Fish survey

Pennsylvania Fish and Boat Commission biologists search for fingerling smallmouth bass in the Susquehanna in Lancaster County below the Route 30 bridge in July 2008.

The head of the Pennsylvania Fish and Boat Commission has called on the federal Environmental Protection Agency to crack down on phosphorus levels from agriculture to save the Susquehanna River.

The letter to EPA on Monday is PFBC executive director John Arway’s latest earnest plea to stem the river’s declining water quality and a collapsing smallmouth bass fishery.

Arway’s earlier attempt to get the state Department of Environmental Protection to declare the Susquehanna “impaired,” which would force state and federal cleanup action, was denied by DEP, which said it was stepping up its monitoring and investigation of root causes of the river’s decline.

Now, Arway is asking the feds to help identify the factors contributing to the poor health of the Susquehanna River and begin taking steps to improve the river's condition "before it becomes too late to repair the damage."

 In the letter to EPA Administrator Shawn Garvin, Arway said the PFBC supports EPA's recent decision to increase oversight of pollutants from the agricultural sector in Pennsylvania's portion of the Chesapeake Bay. But he said more needs to be done.

“While large strides have been made in other sectors, the agricultural sector has been more complicated to understand and subsequently account for in regulatory improvements," Arway said. "Further investigation into the agricultural contribution will be challenging but one that is much needed and long overdue."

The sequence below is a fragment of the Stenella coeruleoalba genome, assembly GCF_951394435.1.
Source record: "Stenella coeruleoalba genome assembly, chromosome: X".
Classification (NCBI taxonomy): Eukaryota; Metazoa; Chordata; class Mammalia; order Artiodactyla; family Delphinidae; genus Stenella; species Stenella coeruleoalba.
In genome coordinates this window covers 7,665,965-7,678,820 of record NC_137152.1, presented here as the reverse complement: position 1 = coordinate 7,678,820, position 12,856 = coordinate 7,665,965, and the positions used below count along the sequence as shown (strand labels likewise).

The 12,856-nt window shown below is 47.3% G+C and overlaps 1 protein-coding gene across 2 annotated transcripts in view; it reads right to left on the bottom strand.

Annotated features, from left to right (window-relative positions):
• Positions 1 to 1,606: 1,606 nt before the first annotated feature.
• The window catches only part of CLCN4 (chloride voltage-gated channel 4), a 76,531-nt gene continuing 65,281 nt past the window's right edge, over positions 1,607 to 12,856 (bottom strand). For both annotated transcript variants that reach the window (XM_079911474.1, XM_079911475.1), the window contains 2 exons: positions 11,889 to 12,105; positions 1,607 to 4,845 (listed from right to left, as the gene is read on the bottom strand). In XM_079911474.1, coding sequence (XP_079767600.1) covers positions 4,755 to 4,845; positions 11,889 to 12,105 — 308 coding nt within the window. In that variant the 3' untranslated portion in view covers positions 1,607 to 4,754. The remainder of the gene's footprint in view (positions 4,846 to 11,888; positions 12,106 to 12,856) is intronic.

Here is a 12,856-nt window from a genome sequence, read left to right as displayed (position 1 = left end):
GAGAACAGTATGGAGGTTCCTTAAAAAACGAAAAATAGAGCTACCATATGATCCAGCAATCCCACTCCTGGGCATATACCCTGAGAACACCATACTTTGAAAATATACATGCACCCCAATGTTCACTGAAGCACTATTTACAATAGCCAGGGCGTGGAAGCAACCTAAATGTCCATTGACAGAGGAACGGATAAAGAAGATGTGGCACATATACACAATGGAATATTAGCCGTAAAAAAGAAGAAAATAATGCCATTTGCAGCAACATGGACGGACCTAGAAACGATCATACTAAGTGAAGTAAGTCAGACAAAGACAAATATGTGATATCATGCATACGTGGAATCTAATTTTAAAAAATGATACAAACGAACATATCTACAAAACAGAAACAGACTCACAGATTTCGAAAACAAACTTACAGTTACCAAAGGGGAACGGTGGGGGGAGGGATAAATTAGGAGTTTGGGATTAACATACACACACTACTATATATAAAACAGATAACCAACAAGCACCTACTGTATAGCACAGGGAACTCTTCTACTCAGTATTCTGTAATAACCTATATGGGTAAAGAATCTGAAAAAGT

In particular, Arway urged the EPA to establish thresholds for reducing the amount of dissolved phosphorus, which he said is "plaguing the water quality" of the Susquehanna River and the Chesapeake Bay.

 "While target parameters such as total nitrogen and total phosphorus are important in estuarine management, I strongly recommend that EPA's upcoming focus include targets specifically for the Susquehanna River, a riverine environment that's the bay's largest tributary," he said.

"These would include the dissolved components of phosphorus which are fueling algal blooms and increased productivity in the Susquehanna River and its tributaries creating the primary stressor that cause young bass immune systems to be stressed, the fish to become weakened, then become infected with bacteria and die."

Arway said that specific recommendations which would have far-reaching impacts to improve the Susquehanna if enacted statewide include:

• Avoid agricultural applications of phosphorus in the autumn.

• Reduce the phosphorus load delivered during the spring period (March 1 to June 30).

• Increase the scale and intensity of agricultural Best Management Practices (BMP) programs that have been shown to reduce phosphorus runoff.  

• Strengthen and increase the use of regulatory mechanisms of conservation farm planning to reduce nutrient loadings.

•     Accelerate 4Rs (Right source, Right rate, Right time and Right place) outreach/extension programs and phase in mandatory certification  standards for agrology advisors, retailers and applicators to ensure fertilizer is applied based on the 4Rs.  

• Ban the application of manure, biosolids and commercial fertilizers containing phosphorus from agricultural operations on frozen ground or ground covered by snow.

n Work with local governments to promote and accelerate use of green infrastructure (such as filter strips, rain gardens, bio-swales and engineered wetlands).

• Prohibit the sale and use of phosphorus fertilizers for lawn care.  

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Ad Crable is a Lancaster Newspapers staff writer and outdoors columnist who covers the environment and nuclear energy. He can be reached at acrable@lnpnews.com or (717) 481-6029. You can also follow @AdCrable on Twitter.